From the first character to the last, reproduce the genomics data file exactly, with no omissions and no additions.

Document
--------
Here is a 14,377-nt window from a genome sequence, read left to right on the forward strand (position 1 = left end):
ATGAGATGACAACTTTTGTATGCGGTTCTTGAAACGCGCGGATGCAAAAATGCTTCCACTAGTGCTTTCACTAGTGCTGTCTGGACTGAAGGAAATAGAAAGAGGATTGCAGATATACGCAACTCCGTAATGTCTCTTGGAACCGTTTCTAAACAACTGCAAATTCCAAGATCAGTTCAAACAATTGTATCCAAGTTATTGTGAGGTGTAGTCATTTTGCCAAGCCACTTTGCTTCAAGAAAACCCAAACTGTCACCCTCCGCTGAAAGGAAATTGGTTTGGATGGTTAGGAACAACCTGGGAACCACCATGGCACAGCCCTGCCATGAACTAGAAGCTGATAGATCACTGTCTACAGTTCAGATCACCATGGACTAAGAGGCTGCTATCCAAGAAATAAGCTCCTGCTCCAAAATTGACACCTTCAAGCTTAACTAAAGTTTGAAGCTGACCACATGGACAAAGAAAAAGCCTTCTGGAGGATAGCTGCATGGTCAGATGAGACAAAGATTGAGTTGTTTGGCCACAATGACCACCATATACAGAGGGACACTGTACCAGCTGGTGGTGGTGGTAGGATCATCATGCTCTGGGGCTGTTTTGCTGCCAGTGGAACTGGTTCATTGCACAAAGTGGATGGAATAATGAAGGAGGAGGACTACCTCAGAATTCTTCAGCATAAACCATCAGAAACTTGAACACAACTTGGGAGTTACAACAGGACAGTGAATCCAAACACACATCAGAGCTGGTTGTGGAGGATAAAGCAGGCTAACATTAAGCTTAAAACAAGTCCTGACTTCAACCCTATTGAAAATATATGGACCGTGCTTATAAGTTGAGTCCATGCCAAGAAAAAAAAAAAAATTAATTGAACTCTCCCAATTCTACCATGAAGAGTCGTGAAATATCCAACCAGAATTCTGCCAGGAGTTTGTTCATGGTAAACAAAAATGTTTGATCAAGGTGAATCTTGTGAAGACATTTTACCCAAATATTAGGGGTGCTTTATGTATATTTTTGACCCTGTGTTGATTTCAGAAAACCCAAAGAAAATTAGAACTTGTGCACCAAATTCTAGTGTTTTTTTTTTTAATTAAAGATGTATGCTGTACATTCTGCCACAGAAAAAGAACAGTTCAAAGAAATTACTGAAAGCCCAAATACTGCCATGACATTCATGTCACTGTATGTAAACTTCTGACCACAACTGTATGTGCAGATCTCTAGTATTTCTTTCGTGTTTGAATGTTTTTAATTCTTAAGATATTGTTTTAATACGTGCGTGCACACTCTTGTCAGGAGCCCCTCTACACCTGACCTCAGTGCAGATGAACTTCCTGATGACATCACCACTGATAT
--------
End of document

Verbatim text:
Here is a 14,377-nt window from a genome sequence, read left to right on the forward strand (position 1 = left end):
ATGAGATGACAACTTTTGTATGCGGTTCTTGAAACGCGCGGATGCAAAAATGCTTCCACTAGTGCTTTCACTAGTGCTGTCTGGACTGAAGGAAATAGAAAGAGGATTGCAGATATACGCAACTCCGTAATGTCTCTTGGAACCGTTTCTAAACAACTGCAAATTCCAAGATCAGTTCAAACAATTGTATCCAAGTTATTGTGAGGTGTAGTCATTTTGCCAAGCCACTTTGCTTCAAGAAAACCCAAACTGTCACCCTCCGCTGAAAGGAAATTGGTTTGGATGGTTAGGAACAACCTGGGAACCACCATGGCACAGCCCTGCCATGAACTAGAAGCTGATAGATCACTGTCTACAGTTCAGATCACCATGGACTAAGAGGCTGCTATCCAAGAAATAAGCTCCTGCTCCAAAATTGACACCTTCAAGCTTAACTAAAGTTTGAAGCTGACCACATGGACAAAGAAAAAGCCTTCTGGAGGATAGCTGCATGGTCAGATGAGACAAAGATTGAGTTGTTTGGCCACAATGACCACCATATACAGAGGGACACTGTACCAGCTGGTGGTGGTGGTAGGATCATCATGCTCTGGGGCTGTTTTGCTGCCAGTGGAACTGGTTCATTGCACAAAGTGGATGGAATAATGAAGGAGGAGGACTACCTCAGAATTCTTCAGCATAAACCATCAGAAACTTGAACACAACTTGGGAGTTACAACAGGACAGTGAATCCAAACACACATCAGAGCTGGTTGTGGAGGATAAAGCAGGCTAACATTAAGCTTAAAACAAGTCCTGACTTCAACCCTATTGAAAATATATGGACCGTGCTTATAAGTTGAGTCCATGCCAAGAAAAAAAAAAAAATTAATTGAACTCTCCCAATTCTACCATGAAGAGTCGTGAAATATCCAACCAGAATTCTGCCAGGAGTTTGTTCATGGTAAACAAAAATGTTTGATCAAGGTGAATCTTGTGAAGACATTTTACCCAAATATTAGGGGTGCTTTATGTATATTTTTGACCCTGTGTTGATTTCAGAAAACCCAAAGAAAATTAGAACTTGTGCACCAAATTCTAGTGTTTTTTTTTTTAATTAAAGATGTATGCTGTACATTCTGCCACAGAAAAAGAACAGTTCAAAGAAATTACTGAAAGCCCAAATACTGCCATGACATTCATGTCACTGTATGTAAACTTCTGACCACAACTGTATGTGCAGATCTCTAGTATTTCTTTCGTGTTTGAATGTTTTTAATTCTTAAGATATTGTTTTAATACGTGCGTGCACACTCTTGTCAGGAGCCCCTCTACACCTGACCTCAGTGCAGATGAACTTCCTGATGACATCACCACTGATAT